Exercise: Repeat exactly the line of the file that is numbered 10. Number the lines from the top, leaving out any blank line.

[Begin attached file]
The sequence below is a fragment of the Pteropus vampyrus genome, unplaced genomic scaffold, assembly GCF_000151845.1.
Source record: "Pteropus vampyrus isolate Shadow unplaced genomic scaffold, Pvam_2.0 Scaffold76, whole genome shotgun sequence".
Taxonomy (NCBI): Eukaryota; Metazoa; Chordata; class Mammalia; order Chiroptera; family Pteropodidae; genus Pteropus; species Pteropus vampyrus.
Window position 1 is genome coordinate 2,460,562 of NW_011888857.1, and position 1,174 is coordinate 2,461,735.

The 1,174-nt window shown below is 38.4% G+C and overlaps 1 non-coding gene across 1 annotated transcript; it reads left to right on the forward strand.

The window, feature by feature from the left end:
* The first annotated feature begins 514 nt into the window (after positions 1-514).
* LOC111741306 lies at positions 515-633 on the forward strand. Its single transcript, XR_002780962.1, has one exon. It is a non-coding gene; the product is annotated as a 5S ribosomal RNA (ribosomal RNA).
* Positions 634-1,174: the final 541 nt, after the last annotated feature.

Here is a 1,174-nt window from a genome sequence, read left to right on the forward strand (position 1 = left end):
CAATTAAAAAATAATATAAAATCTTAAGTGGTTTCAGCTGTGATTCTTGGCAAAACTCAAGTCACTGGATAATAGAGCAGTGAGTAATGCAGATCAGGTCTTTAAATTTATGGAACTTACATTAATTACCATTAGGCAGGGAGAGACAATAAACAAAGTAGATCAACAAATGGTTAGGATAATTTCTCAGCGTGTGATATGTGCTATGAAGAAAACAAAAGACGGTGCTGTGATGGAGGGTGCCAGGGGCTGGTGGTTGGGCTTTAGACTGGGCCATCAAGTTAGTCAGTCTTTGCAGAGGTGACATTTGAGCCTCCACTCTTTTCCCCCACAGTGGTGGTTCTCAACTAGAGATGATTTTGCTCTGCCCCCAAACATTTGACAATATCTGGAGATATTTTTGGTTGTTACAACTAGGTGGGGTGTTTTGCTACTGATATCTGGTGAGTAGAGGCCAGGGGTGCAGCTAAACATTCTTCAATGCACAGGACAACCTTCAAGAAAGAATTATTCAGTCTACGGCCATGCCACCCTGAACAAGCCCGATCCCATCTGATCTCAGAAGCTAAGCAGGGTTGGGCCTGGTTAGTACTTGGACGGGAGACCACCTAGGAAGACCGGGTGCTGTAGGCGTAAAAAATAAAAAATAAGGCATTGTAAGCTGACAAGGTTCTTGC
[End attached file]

Here is a 1,174-nt window from a genome sequence, read left to right on the forward strand (position 1 = left end):